Saturday, April 17, 2010

A City of Shacks

An overlooked item on the commission agenda from Tuesday, April 13, was this. A dock was constructed behind one of the McMansions arising on So. Treasure Drive. This was not just any dock but one that required a full vote of city commission to approve the variance.

The neighbors, residents since 1977 Dr. Joshua Furman and Jeannette Furman, came to the commission to explain that the dock, already constructed, encroached on their view. The commission established that the permit was wrongfully issued.

During the tedious hour dedicated to this, one highlight was when the real estate agent representing the owners got up and spoke.

Dressed nattily in denim three quarter length pants and a formerly white t-shirt (seriously,is there any worse look for a chubby man than capri pants?), he explained that we North Bay Villagers, who live in a city of shacks (his words, not mine.)should be grateful to his clients for putting up this expensive house.

That's an interesting PR move, try to persuade the people whose permission you need to build your McMansion by mocking their homes. The gracious new owner also got up and explained that she had the right to do whatever she wanted with her house and besides the Furmans are terrible people because they complained about workers at 8 PM in the evening, three hours after code allows.

This approach worked. Our commission voted unanimously to grant the variance! They said it was in order to avoid a lawsuit.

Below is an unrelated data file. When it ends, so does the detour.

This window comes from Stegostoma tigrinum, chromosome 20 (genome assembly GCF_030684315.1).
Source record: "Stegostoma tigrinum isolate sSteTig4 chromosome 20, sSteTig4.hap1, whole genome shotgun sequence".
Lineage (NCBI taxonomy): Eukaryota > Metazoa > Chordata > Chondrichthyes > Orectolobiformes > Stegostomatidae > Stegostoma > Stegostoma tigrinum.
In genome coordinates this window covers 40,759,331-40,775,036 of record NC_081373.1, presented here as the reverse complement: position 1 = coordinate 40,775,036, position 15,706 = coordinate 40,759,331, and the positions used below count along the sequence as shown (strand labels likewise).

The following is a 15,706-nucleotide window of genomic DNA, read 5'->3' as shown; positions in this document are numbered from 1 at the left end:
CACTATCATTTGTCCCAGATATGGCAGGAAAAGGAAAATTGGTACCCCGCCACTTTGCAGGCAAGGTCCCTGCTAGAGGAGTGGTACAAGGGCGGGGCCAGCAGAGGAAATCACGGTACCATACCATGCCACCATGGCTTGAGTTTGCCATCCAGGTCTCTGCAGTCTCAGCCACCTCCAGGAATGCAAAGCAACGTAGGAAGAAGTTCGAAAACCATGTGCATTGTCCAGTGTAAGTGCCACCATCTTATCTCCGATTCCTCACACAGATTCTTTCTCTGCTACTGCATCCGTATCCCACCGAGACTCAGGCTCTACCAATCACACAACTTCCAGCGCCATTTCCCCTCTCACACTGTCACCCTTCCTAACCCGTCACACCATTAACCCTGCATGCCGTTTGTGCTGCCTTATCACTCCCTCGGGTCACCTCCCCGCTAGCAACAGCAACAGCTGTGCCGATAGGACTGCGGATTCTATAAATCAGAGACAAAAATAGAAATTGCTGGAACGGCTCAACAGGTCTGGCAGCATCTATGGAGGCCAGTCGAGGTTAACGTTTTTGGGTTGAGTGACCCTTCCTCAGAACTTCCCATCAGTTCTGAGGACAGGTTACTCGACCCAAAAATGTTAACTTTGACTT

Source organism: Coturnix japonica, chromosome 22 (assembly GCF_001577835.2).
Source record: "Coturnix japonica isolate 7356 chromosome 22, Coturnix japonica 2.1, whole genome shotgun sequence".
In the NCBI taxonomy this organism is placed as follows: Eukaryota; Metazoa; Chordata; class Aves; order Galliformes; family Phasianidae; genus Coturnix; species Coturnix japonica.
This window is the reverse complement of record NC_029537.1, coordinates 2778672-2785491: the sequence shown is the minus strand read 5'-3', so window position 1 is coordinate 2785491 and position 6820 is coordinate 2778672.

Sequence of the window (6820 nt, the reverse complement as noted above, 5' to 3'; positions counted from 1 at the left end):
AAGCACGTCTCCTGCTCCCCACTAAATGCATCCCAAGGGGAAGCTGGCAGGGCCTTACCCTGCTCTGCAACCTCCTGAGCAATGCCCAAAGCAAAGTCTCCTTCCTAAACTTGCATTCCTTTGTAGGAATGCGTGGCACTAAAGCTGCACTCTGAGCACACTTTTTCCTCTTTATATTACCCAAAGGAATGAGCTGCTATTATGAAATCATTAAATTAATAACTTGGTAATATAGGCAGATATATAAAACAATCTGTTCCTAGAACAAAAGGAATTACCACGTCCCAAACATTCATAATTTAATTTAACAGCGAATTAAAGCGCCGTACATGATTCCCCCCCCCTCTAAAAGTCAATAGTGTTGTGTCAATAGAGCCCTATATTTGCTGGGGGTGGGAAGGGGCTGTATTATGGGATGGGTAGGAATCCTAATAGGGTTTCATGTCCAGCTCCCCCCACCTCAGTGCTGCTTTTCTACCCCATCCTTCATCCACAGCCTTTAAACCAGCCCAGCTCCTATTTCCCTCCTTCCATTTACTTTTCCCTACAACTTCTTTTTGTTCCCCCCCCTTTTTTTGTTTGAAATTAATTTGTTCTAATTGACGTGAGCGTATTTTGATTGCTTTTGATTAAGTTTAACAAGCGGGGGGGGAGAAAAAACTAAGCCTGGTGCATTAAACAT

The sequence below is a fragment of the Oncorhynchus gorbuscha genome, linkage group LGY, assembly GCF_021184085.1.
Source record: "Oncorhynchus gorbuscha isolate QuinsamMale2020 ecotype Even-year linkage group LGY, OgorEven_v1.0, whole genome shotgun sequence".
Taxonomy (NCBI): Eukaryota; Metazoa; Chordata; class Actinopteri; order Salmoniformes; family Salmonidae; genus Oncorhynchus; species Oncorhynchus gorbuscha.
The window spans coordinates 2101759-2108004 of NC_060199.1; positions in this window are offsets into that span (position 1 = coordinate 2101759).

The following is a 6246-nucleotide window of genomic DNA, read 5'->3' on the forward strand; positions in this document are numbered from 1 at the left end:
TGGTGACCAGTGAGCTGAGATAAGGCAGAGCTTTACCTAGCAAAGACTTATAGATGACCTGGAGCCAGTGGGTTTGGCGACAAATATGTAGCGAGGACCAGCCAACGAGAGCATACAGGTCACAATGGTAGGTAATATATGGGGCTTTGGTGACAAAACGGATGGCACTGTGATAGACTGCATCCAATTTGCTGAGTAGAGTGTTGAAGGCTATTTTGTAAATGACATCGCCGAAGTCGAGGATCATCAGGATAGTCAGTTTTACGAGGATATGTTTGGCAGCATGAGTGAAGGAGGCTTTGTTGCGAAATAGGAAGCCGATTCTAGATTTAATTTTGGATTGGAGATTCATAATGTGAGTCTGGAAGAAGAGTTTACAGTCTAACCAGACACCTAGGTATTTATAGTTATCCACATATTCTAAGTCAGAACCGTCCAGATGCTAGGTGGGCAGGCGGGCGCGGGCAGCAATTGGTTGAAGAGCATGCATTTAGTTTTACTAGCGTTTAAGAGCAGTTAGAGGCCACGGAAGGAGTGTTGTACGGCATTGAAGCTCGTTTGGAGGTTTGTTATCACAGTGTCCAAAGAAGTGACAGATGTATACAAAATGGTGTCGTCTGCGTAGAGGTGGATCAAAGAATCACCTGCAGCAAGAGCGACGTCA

Code variances are routinely granted when they fit the following criteria - the variance has intrinsic value for the property owner, does not encroach on the neighbors or the neighborhood and does not present a safety hazard.. An example of a proper code variance could be a handicapped access ramp running directly to the sidewalk or a covered parking area. It does not include a view blocking boat lift or a deck designed to peer into a neighbor's bedroom. The City Charter is quite clear on that.

The Furmans should go to court to stop this in my opinion. Not only is the dock out of code and improperly built, but the quasijudicial hearing at the commission was dominated by irrelevant self appointed witnesses and the issue deliberately obscured.

But they are not going to court. Jeannete Furman told me that they are not litigious people. This stands in stark contrast to their new neighbors who began screaming lawsuit the minute they were notified of the problem. I respect the Furman's decision, but hope they reconsider. There is a point where bullying needs to be stopped.

In the meantime, this same overpriced addition to our neighborhood puts a broken fence with exposed sharp ends leaning into the middle of the sidewalk every night. See the attached picture.

Kevin Vericker

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